Last week, three of our children and a friend flew with the Civil Air Patrol for several hours. Each cadet was the co-pilot for one hour, and in the back of the airplane for one hour. The pilot, a CAP volunteer, taught them about flying as they flew over farmland, beaches, and our house.
The cost to us? Free.
The Civil Air Patrol is an auxiliary of the United States Air Force. The cadets (kids between the age of 12-19) attend weekly meetings to learn about leadership, aeronautics, and drills. They are not enrolled in the military and can leave at will and move in the studies at their own pace.
Our eldest son has been in the Civil Air Patrol for four years. He has been part of many activities including attending three years of emergency services school, placing wreaths on veterans graves at Christmas, participating in a week-long encampment, touring the D-Day Museum in New Orleans, and flying on several flights, including one with the Hurricane Hunters.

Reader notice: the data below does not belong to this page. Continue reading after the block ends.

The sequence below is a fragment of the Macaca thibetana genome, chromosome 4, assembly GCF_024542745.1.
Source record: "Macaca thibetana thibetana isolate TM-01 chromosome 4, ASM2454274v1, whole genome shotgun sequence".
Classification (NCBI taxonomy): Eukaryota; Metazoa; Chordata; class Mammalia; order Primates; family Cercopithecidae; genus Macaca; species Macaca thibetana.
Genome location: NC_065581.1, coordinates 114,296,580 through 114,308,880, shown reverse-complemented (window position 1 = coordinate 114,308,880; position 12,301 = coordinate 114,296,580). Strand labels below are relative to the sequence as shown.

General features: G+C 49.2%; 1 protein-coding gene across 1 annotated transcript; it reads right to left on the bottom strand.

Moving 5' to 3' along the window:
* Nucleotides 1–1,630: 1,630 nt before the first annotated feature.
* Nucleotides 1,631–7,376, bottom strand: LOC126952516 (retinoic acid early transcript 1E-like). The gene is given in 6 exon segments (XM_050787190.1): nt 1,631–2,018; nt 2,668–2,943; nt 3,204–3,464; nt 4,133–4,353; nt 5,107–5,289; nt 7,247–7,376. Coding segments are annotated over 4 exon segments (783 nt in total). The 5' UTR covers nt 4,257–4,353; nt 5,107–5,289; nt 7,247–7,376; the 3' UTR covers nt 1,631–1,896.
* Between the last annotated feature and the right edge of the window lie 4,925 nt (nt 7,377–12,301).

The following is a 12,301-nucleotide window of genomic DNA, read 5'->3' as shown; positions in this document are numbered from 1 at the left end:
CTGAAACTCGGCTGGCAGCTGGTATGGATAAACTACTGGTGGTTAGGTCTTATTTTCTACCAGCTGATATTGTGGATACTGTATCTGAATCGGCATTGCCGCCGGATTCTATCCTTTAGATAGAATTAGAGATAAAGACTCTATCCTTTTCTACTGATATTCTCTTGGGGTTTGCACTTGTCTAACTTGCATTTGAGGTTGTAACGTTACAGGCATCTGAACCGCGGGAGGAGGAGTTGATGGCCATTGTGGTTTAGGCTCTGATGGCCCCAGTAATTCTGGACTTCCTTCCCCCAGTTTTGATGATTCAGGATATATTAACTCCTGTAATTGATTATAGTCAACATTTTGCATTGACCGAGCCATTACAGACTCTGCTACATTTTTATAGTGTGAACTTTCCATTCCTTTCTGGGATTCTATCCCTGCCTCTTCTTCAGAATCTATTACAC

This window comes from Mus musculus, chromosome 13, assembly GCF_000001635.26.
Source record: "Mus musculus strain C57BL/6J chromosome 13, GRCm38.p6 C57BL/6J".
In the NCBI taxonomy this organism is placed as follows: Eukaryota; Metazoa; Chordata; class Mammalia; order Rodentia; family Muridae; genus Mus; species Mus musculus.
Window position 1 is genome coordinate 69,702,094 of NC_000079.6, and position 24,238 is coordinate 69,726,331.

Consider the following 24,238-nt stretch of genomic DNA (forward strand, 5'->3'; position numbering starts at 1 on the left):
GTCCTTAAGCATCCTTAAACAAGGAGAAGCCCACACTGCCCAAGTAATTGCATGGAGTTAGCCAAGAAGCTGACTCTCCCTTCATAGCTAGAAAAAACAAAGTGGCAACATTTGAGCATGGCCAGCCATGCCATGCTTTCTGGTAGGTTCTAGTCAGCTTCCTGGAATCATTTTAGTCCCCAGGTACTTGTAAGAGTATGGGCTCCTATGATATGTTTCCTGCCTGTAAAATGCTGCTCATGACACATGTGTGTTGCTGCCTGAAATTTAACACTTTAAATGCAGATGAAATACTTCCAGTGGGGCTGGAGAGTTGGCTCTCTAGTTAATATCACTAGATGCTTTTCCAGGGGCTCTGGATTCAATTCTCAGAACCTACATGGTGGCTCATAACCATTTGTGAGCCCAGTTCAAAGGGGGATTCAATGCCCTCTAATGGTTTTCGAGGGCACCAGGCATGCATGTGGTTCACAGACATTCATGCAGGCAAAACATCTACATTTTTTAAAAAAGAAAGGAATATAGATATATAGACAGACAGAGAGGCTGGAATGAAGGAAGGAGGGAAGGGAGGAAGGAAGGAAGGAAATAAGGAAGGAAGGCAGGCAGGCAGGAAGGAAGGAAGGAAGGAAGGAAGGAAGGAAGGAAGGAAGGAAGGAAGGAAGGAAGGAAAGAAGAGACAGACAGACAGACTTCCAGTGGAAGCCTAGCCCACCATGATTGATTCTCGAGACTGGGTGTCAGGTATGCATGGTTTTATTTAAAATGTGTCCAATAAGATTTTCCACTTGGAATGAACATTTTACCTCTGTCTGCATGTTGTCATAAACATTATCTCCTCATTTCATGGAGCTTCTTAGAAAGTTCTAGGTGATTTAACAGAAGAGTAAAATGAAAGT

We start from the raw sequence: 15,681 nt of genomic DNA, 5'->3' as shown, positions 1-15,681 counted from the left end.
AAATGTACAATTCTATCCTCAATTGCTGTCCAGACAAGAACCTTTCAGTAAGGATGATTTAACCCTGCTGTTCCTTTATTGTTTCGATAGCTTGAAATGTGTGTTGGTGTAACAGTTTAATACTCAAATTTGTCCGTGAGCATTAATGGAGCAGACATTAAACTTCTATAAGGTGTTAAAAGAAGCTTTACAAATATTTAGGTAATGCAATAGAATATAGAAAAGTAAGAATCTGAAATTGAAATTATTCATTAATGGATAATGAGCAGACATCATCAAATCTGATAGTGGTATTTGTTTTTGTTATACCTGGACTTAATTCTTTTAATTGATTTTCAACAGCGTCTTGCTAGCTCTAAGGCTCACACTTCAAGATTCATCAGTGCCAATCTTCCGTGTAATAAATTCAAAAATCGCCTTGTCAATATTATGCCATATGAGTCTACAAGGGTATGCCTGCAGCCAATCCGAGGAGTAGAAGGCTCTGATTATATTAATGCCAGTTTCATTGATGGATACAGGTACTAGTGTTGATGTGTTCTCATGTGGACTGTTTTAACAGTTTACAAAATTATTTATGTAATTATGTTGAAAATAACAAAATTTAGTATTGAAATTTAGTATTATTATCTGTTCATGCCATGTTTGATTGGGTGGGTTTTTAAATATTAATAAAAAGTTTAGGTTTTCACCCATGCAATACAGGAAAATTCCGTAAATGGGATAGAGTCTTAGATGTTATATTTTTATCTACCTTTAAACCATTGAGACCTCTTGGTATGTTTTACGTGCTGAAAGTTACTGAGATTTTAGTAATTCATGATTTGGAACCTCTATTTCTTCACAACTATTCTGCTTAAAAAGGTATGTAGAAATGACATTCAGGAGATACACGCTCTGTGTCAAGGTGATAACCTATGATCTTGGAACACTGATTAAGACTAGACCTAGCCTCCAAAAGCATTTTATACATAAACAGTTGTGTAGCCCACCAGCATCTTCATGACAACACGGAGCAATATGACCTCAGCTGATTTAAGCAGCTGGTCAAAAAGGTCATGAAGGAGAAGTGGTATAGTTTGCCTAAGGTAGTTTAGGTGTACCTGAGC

Readers tell me that different squadrons have different activities and different annual fees. Our cost is $31 annually per child, which includes an Air Force style ‘dress blues’ uniform (shirt, cap, pants), a large textbook on aeronatics, and a binder. We purchased our own BDUs (the camo uniform, above), name tags and badges, and shoes. Most activities are free, but some larger projects (such as a week-long encampment) cost a nominal fee. Every activity is voluntary.
The CAP has been a positive experience for our 17yo son and our 15yo daughter. They have other priorities, such as Police Explorers (him) and dance (her), so they have not worked on being a high ranking officer, but in the CAP, it’s fine to move slowly. The leadership skills they have gained have been especially valuable.